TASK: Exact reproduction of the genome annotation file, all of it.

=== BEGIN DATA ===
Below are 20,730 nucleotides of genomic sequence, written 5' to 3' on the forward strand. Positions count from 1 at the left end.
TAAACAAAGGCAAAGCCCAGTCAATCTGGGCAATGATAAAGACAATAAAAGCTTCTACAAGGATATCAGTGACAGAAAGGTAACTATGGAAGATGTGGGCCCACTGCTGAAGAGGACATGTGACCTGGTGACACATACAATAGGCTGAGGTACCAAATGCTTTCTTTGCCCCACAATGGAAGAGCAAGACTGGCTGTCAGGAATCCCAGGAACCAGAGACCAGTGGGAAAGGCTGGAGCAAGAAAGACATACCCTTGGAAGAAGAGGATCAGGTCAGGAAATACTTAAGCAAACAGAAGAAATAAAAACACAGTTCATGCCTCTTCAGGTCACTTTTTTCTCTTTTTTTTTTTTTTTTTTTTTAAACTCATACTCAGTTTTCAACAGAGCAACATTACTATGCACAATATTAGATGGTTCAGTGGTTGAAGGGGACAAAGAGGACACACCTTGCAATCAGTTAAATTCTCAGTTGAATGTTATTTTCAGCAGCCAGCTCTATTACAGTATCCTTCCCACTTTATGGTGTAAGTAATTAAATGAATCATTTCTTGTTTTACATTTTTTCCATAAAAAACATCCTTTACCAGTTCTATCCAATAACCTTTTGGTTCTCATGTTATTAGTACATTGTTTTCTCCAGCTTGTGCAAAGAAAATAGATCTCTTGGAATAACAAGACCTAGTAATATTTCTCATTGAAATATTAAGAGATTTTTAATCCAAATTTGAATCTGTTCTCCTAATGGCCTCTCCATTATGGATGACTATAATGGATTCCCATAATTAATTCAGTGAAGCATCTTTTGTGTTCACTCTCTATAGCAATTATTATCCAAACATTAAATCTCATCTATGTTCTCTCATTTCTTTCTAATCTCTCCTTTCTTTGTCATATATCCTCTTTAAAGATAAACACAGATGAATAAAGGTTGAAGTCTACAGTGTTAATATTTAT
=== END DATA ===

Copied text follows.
Below are 20,730 nucleotides of genomic sequence, written 5' to 3' on the forward strand. Positions count from 1 at the left end.
TAAACAAAGGCAAAGCCCAGTCAATCTGGGCAATGATAAAGACAATAAAAGCTTCTACAAGGATATCAGTGACAGAAAGGTAACTATGGAAGATGTGGGCCCACTGCTGAAGAGGACATGTGACCTGGTGACACATACAATAGGCTGAGGTACCAAATGCTTTCTTTGCCCCACAATGGAAGAGCAAGACTGGCTGTCAGGAATCCCAGGAACCAGAGACCAGTGGGAAAGGCTGGAGCAAGAAAGACATACCCTTGGAAGAAGAGGATCAGGTCAGGAAATACTTAAGCAAACAGAAGAAATAAAAACACAGTTCATGCCTCTTCAGGTCACTTTTTTCTCTTTTTTTTTTTTTTTTTTTTTAAACTCATACTCAGTTTTCAACAGAGCAACATTACTATGCACAATATTAGATGGTTCAGTGGTTGAAGGGGACAAAGAGGACACACCTTGCAATCAGTTAAATTCTCAGTTGAATGTTATTTTCAGCAGCCAGCTCTATTACAGTATCCTTCCCACTTTATGGTGTAAGTAATTAAATGAATCATTTCTTGTTTTACATTTTTTCCATAAAAAACATCCTTTACCAGTTCTATCCAATAACCTTTTGGTTCTCATGTTATTAGTACATTGTTTTCTCCAGCTTGTGCAAAGAAAATAGATCTCTTGGAATAACAAGACCTAGTAATATTTCTCATTGAAATATTAAGAGATTTTTAATCCAAATTTGAATCTGTTCTCCTAATGGCCTCTCCATTATGGATGACTATAATGGATTCCCATAATTAATTCAGTGAAGCATCTTTTGTGTTCACTCTCTATAGCAATTATTATCCAAACATTAAATCTCATCTATGTTCTCTCATTTCTTTCTAATCTCTCCTTTCTTTGTCATATATCCTCTTTAAAGATAAACACAGATGAATAAAGGTTGAAGTCTACAGTGTTAATATTTAT